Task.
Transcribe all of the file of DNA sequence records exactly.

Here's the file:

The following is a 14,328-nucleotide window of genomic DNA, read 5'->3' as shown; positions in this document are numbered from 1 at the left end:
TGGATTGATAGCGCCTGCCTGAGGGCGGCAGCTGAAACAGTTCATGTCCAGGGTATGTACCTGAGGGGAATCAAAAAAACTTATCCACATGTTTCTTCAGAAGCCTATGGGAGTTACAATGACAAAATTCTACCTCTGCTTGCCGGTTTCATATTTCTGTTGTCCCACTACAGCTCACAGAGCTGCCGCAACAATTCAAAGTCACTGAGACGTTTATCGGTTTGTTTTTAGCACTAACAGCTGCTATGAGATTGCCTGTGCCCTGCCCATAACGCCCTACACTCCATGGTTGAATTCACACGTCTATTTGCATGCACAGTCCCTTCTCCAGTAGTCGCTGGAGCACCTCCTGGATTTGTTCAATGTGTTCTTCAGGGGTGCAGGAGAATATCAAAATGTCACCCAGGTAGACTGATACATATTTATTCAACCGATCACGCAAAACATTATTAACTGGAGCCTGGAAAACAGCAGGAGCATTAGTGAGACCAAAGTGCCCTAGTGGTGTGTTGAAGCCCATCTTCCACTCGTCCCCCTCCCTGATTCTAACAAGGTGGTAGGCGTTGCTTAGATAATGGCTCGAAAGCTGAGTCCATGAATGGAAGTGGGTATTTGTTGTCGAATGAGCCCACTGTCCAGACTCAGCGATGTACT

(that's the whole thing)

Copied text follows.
The following is a 14,328-nucleotide window of genomic DNA, read 5'->3' as shown; positions in this document are numbered from 1 at the left end:
TGGATTGATAGCGCCTGCCTGAGGGCGGCAGCTGAAACAGTTCATGTCCAGGGTATGTACCTGAGGGGAATCAAAAAAACTTATCCACATGTTTCTTCAGAAGCCTATGGGAGTTACAATGACAAAATTCTACCTCTGCTTGCCGGTTTCATATTTCTGTTGTCCCACTACAGCTCACAGAGCTGCCGCAACAATTCAAAGTCACTGAGACGTTTATCGGTTTGTTTTTAGCACTAACAGCTGCTATGAGATTGCCTGTGCCCTGCCCATAACGCCCTACACTCCATGGTTGAATTCACACGTCTATTTGCATGCACAGTCCCTTCTCCAGTAGTCGCTGGAGCACCTCCTGGATTTGTTCAATGTGTTCTTCAGGGGTGCAGGAGAATATCAAAATGTCACCCAGGTAGACTGATACATATTTATTCAACCGATCACGCAAAACATTATTAACTGGAGCCTGGAAAACAGCAGGAGCATTAGTGAGACCAAAGTGCCCTAGTGGTGTGTTGAAGCCCATCTTCCACTCGTCCCCCTCCCTGATTCTAACAAGGTGGTAGGCGTTGCTTAGATAATGGCTCGAAAGCTGAGTCCATGAATGGAAGTGGGTATTTGTTGTCGAATGAGCCCACTGTCCAGACTCAGCGATGTACT